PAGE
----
Soft loading switches provide your establishment with dynamic flexibility for multiple situations. However, it will come with an additional cost.

Bypass Isolation ATS

The bypass isolation ATS is the most complex system out of all panels. However, it has the highest capabilities.

It consists of two parallel systems, which allow for maintenance, inspection, and testing to be done while it’s in use. These systems are typical installed in spaces with critical life support systems, air traffic control stations, and telecommunication companies.

Related: Here Are the Top 5 Reasons Enterprises Are Adopting SD-WAN

Automatic Transfer Switch Mechanisms Types

Along with the different types of ATSs, there are two types of mechanisms responsible for carrying and physically switching the load from one power source to another. They include:

  • Contactor 
  • Circuit Breaker

Contactor Type

Contactor switches are the most common switches due to their economic features. They operate faster than circuit breaker switches, reducing delay in the transfer of power.

However, they are more useful for applications that require low to medium voltage. Also, these mechanisms cannot operate automatically.

Circuit Breaker

The purpose of a circuit breaker is to break contact and disconnect the power supply during failure or overload. So unlike, contactor types which are used to control power output, circuit breakers work to protect your equipment.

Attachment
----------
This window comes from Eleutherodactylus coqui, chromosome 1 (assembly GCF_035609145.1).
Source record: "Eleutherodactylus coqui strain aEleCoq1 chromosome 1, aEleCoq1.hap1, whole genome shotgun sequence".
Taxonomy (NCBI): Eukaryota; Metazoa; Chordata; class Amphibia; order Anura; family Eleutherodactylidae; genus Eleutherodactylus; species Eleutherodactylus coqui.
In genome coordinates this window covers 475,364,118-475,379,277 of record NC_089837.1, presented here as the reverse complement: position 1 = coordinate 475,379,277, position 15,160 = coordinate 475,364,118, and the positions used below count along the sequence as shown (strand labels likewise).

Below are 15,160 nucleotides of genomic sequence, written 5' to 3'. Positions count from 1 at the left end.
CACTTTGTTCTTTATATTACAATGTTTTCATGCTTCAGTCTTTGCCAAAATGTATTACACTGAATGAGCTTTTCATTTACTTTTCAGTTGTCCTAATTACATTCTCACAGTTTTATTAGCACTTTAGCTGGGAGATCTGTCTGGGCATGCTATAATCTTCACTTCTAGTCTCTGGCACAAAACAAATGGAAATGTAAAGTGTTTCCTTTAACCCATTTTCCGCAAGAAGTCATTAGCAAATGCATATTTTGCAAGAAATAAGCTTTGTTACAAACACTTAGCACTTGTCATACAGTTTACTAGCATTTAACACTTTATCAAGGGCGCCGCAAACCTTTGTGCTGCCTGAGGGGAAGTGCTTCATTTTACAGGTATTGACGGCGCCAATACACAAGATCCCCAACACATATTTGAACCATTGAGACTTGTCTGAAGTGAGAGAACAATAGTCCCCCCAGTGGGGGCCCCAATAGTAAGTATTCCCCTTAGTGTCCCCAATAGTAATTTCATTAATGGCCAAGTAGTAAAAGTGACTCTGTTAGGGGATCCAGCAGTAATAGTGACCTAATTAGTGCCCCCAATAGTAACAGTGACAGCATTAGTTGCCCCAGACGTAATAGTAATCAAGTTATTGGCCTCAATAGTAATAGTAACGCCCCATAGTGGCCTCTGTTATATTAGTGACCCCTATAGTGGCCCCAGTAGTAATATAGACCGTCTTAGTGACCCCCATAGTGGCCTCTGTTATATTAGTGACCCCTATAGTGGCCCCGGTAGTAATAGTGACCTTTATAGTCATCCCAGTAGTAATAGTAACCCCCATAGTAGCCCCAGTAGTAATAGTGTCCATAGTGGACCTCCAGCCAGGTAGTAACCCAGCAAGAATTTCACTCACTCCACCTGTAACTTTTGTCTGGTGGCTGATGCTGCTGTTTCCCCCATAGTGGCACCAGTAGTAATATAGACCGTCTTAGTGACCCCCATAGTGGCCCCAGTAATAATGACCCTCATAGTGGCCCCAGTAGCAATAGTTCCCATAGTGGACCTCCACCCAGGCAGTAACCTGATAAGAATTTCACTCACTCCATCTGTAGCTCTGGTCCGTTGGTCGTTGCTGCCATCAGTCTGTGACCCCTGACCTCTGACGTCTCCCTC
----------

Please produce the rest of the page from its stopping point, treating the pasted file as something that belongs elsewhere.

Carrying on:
Also, circuit breakers can work automatically once there’s a power failure. However, since there aren’t as many contacts, power transfer may be delayed for a few seconds.

legrand ats

Related: What are Wire Basket Cable Trays?

How Automatic Transfer Switches Benefit Your Business

As you can see, there are various ATS panel systems that you can use to power your establishments in the event of power failure. To recap, here are some of the benefits that you can avail of by installing an ATS.

Power Reliability

Most places will use a generator when their power fails, but that manual switchover can be costly and life-threatening. By installing an ATS, you’ll save time and increase the reliability of your generator.

Increased Safety

During a power outage, manually handling any power switches to a generator becomes a safety hazard, especially in the dark. You’ll increase your exposure to power surges and sparks. With the help of an ATS, you’ll reduce all associated risks since the switchover is done for you.

Simplified Operations

By having an ATS installed, operations are chosen to get switched on automatically. So your HVAC system, lights, and other equipment will have increased reliability since they don’t need to be turned on manually.

With simplified operations, you can increase the functionality of your generator too.

If you’re looking to increase the efficiency of your data centers or need enhanced network solutions, contact C&C Technology Group today!

Last Updated on August 2, 2022 by Josh Mahan